Day #2 | 7 Mobile Photography Tips


The saying goes that the best camera is the one that you always have with you.  I can’t really disagree with that, and as mobile technology has advanced over the last few years I’ve found myself reaching for my iPhone more and more often to capture the world around me.  When you feel inspired, you should always take a photo, no matter what kind of camera you use!

For the second day of my 10-Day Challenge with Adobe, I want to encourage you not to shy away from using your mobile device, and in fact, to use it as a learning tool to improve your photography on a daily basis.  Since we have our phones with us so often, they’re great for experimenting with.

Mobile Photography Tips

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Shot on iPhone 6 last week in Kootenay National Park, then edited in Lightroom CC

1. Find a New Perspective

We’re used to seeing the world from eye level. Shake things up a bit and use a lower or higher angle to capture your photo. They will instantly catch people’s attention when they see something in a new way.


2. Steady the Shot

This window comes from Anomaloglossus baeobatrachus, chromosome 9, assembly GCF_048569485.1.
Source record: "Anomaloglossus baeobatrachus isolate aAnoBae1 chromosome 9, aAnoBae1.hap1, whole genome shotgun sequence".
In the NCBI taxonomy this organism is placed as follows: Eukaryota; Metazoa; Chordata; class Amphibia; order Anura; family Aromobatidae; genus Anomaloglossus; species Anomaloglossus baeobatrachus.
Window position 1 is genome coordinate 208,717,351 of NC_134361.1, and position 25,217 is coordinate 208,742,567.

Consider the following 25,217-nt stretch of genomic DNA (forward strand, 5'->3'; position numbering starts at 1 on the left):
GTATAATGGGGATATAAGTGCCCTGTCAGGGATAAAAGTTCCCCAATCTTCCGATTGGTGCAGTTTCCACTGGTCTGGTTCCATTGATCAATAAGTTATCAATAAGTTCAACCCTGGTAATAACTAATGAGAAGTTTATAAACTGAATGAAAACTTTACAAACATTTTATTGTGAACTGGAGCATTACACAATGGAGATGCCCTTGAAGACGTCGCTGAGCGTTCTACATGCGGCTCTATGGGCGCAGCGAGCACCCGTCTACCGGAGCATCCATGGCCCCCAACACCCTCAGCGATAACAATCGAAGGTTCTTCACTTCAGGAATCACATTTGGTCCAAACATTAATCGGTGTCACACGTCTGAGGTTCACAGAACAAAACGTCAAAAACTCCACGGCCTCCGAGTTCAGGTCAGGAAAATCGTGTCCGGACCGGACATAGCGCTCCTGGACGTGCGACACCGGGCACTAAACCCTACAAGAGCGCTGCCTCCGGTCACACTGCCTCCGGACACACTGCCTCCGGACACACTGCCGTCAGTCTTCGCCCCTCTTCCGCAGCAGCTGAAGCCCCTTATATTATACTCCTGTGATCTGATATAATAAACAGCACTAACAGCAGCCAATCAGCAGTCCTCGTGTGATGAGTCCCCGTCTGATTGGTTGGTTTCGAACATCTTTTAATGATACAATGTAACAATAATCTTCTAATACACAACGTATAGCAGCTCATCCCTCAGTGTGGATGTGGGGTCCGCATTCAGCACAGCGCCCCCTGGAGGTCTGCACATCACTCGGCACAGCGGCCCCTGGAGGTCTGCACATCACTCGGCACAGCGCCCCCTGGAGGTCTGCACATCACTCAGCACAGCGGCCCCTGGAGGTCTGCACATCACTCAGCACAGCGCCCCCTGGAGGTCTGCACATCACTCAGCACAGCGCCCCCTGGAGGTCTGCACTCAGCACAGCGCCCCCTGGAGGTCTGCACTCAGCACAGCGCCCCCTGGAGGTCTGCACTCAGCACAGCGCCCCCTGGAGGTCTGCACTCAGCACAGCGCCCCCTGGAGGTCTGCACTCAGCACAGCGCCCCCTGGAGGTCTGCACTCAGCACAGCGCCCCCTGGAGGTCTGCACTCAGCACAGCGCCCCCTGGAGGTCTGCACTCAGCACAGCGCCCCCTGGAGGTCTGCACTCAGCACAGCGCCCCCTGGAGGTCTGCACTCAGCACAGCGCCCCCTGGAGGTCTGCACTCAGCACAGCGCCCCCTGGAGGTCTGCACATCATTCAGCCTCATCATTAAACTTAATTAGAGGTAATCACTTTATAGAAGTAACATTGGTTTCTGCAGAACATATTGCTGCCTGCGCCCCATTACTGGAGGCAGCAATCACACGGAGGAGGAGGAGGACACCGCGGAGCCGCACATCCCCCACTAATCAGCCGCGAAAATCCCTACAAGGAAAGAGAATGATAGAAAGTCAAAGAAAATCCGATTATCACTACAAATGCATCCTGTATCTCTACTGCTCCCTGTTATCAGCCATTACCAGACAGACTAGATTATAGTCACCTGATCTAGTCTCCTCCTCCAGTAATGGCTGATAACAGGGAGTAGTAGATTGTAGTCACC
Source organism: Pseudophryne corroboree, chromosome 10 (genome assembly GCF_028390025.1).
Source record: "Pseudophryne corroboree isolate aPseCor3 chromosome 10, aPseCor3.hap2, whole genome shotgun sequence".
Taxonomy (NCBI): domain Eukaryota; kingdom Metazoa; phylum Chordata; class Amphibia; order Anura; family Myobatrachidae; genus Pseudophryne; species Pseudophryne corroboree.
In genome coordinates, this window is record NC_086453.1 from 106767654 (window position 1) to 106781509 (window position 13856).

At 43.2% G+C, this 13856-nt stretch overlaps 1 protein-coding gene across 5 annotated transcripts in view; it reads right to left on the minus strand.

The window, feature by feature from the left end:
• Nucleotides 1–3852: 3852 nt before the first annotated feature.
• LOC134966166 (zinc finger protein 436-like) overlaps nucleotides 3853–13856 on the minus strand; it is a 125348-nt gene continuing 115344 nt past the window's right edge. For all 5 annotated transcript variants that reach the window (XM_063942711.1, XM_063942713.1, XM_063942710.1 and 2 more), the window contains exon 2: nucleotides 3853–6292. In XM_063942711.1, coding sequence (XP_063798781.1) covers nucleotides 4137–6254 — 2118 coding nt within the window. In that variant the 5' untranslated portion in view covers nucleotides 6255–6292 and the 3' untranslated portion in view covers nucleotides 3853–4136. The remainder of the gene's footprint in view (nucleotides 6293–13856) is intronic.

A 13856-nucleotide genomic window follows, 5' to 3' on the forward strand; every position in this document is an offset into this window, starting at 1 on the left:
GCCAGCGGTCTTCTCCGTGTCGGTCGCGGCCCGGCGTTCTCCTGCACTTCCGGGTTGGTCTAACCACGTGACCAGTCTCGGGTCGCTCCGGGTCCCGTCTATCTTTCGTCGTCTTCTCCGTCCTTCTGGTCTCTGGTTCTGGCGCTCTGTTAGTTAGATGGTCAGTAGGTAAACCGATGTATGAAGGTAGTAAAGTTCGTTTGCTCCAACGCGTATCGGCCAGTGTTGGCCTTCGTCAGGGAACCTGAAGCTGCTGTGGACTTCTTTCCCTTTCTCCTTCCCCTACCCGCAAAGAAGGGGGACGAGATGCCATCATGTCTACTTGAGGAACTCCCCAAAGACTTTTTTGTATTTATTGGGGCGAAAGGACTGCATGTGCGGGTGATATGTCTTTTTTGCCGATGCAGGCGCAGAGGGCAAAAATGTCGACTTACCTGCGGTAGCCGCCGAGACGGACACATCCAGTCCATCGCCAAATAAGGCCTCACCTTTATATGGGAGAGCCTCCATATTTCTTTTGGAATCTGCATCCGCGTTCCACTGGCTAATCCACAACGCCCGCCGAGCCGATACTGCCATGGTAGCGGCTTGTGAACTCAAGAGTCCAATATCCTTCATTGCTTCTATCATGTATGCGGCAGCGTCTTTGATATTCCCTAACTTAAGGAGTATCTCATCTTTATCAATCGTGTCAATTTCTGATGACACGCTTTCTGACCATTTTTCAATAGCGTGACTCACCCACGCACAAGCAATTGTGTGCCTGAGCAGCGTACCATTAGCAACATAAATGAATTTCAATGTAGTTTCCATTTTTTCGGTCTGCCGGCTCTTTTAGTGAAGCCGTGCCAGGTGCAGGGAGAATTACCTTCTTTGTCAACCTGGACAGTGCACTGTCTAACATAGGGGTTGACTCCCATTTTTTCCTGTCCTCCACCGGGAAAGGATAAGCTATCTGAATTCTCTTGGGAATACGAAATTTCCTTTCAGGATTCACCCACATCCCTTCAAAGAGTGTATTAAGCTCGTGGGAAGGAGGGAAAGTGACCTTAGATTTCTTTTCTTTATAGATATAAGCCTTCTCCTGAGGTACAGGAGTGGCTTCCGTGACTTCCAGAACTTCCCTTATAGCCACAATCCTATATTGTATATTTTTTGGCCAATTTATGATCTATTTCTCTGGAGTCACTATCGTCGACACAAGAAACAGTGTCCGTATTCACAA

Whenever possible, stabilize your phone to get the sharpest image, especially when light levels are low. Some smartphones have optical image stabilization, which can help, but you should still be as steady as possible when shooting. This can be as simple as finding something to rest your elbows on, or you can use a small tripod adapter, like the MOS Kick, to secure your device and make sure it is isolated from your own movement.  I’ve been using the Kick, attached to a small Gorillapod that’s designed for mobile devices.



MOS Kick on Joby Gorillapod (Yes, that’s a bottle opener as well for when you’ve got the shot!)

3. Capture Vast Landscapes

Did you know that the panoramic mode in your phone has the power to create a photo with more megapixels than a typical DSLR? In the last few years, the automatic panoramic stitching in phones has become incredibly fast and reliable. When you can’t fit everything in with a single shot, take a panorama to accentuate wide open landscapes and vast mountain ranges. Their extra high resolution makes them great for printing!

Sample panoramas were all edited in Lightroom CC after Lightroom mobile synced the files automatically to my computer. Neat!


8000px wide iPhone 6 panorama from Abraham Lake in Alberta, Canada


8100px wide iPhone 6 panorama from the Bow River in Canmore, Canada


10,000px wide iPhone 6 panorama from Jasper National Park, Canada

4. Compose With Care

Taking a second to think about the composition of your photo can make all the difference. Some quick things to think about:

  • Find a simple, uncluttered background for your subject.
  • Use the “rule of thirds.” Make sure you don’t put your subject right in the center of the frame, it’s always better to position them a little to the left or right of center.
  • Keep other distracting bright and colorful objects or areas out of your photo if they don’t add to the story you’re trying to tell.